Against Houston, football’s ‘growing process’ continues

Junior running back Ryquell Armstead (right) drops a pass during Temple’s 20-13 home loss to Houston at Lincoln Financial Field on Saturday. | SYDNEY SCHAEFER / THE TEMPLE NEWS

Logan Marchi tried to make a play.

The redshirt-sophomore quarterback kept scrambling back until Houston junior linebacker Emeke Egbule sacked him for a loss of 24 yards. After starting their opening drive on the 50-yard line and reaching Houston’s 7-yard line, the Owls fell out of field-goal range and had to punt.

The Owls’ miscues continued throughout the first half of their 20-13 loss at Lincoln Financial Field on Saturday.

“When you’re playing a quality opponent like Houston, who’s one of the top teams in this league, you gotta make sure you’re executing everything cleanly, playing as hard as you can,” coach Geoff Collins said. “And you can’t beat yourselves because they’re too good to end up beating yourselves on some silly things.”

Late in the first quarter, Houston senior quarterback Kyle Postma’s pass to senior wideout Linell Bonner fell incomplete.

Defensive coordinator Taver Johnson saw the ball hit the ground, turned away and went to call the next play.

But once he turned away, Temple’s sideline erupted in frustration. Sophomore linebacker Shaun Bradley was penalized for targeting Bonner. Targeting is when “a player takes aim at an opponent for purposes of attacking with forcible contact that goes beyond making a legal tackle or a legal block or playing the ball,” according to the 2017 rulebook.

Bradley led with his right shoulder and hit Bonner in the helmet after he dropped the ball.

Houston gained 14 yards off the penalty and knocked in a field goal four plays later to take a 10-0 lead.

Collins said the referees told him it was a helmet-to-helmet collision.

But Johnson was shocked by the call.

“I looked up and the flag was down, and I heard the referee and everything,” Johnson said. “It was like, ‘Wow, seriously?’ Even on the replay it was hard to tell. Those are never fun, and then again, the refs have a tough job to do when it comes to do that.”

Temple couldn’t establish a rhythm on offense early in the game. The Owls’ first six drives in the opening half either resulted in a punt or turnover. One drive started on their own 42-yard line.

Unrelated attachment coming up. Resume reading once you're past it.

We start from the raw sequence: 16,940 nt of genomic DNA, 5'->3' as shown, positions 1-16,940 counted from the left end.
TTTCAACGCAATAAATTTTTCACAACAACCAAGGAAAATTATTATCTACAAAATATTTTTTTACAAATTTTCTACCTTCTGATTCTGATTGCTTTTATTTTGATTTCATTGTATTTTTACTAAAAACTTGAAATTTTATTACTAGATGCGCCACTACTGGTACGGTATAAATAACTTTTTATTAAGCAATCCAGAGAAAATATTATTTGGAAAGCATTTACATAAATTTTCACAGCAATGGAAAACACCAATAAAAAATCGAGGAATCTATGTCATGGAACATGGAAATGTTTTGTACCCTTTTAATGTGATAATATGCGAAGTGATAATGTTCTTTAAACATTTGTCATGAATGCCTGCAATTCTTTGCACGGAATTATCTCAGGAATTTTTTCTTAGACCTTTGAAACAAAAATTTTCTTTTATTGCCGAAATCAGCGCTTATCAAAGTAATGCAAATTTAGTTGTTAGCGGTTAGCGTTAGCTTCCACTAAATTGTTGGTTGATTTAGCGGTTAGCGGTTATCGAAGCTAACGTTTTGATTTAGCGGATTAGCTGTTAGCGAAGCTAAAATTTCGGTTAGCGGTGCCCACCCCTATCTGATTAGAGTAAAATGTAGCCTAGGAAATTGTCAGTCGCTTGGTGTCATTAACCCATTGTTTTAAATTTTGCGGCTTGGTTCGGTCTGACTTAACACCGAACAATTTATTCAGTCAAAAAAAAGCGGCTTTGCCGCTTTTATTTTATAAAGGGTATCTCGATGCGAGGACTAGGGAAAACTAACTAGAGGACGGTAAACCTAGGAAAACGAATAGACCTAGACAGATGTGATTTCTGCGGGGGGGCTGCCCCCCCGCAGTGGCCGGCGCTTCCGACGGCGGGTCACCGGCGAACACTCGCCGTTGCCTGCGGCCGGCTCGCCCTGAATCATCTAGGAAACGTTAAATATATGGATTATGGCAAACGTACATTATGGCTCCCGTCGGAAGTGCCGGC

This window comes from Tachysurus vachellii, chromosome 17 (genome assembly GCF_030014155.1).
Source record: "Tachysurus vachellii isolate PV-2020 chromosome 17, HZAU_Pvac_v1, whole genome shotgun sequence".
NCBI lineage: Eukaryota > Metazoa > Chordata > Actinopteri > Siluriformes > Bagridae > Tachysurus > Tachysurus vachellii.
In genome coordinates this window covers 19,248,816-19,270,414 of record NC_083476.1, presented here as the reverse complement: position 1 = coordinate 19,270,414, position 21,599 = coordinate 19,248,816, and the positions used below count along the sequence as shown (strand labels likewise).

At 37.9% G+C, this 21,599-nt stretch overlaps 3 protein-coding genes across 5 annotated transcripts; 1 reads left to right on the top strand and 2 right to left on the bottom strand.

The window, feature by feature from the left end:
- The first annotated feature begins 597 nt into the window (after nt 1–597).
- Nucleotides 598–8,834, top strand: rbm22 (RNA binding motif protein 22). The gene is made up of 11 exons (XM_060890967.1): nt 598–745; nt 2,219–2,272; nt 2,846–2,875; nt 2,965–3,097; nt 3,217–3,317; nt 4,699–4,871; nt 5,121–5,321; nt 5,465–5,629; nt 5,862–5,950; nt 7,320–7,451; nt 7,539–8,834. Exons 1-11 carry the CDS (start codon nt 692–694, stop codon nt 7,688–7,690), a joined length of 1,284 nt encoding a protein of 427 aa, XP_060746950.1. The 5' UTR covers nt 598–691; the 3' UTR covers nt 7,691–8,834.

But early in the second quarter, Marchi completed two consecutive passes to sophomore wide receiver Randle Jones and redshirt-senior wide receiver Keith Kirkwood for a combined 31 yards and to position Temple in Houston territory.

Two plays later, Kirkwood made an adjustment on a pass from Marchi on the sideline for a 30-yard catch, but it was ruled incomplete after review. The referees said Kirkwood’s knee landed out-of-bounds while he made the catch.

Marchi threw his first interception of the day to Houston junior safety Garrett Davis on the following play. Marchi had 182 passing yards, completing 20-of-41 attempts for a touchdown and three interceptions.

Junior safety Delvon Randall gave the Owls some life late in the second quarter with a diving interception on the sideline. But Marchi threw a ball into traffic intended for redshirt-freshman tight end Kenny Yeboah on the ensuing drive. The ball was tipped before Houston junior cornerback Isaiah Johnson came away with the interception.

In two conference games, Marchi has completed 42.6 percent of his passes and thrown six interceptions.

“You can always put it in a better spot,” Marchi said. “The responsibility is on me for that. I got to put a better ball on them. The one to Kenny, I could put a better spot on that. I just got to make good decisions.”

Though Temple had mishaps early in the game, the Owls ran the ball effectively in the third quarter.

The Owls used an uptempo approach on their only touchdown drive of the game. Redshirt-junior running back David Hood and junior running back Ryquell Armstead combined for 65 rushing yards on the drive. Hood scored on fourth-and-goal on a 1-yard forward pitch from Marchi to bring the Owls within 10 points.

Offensive coordinator Dave Patenaude said the Owls can build off that drive.

“Right now, it’s a growing process,” Patenaude said. “We gotta continue to grow them, and we can’t just have everybody jump off the ship and start being really negative because we have a young group that’s got to be able to learn. And come the end of the season, we’ll be much better than we are now.”

Tom Ignudo
can be reached at Or you can follow Tom on Twitter @TomIgnudo Follow The Temple News @TheTempleNews

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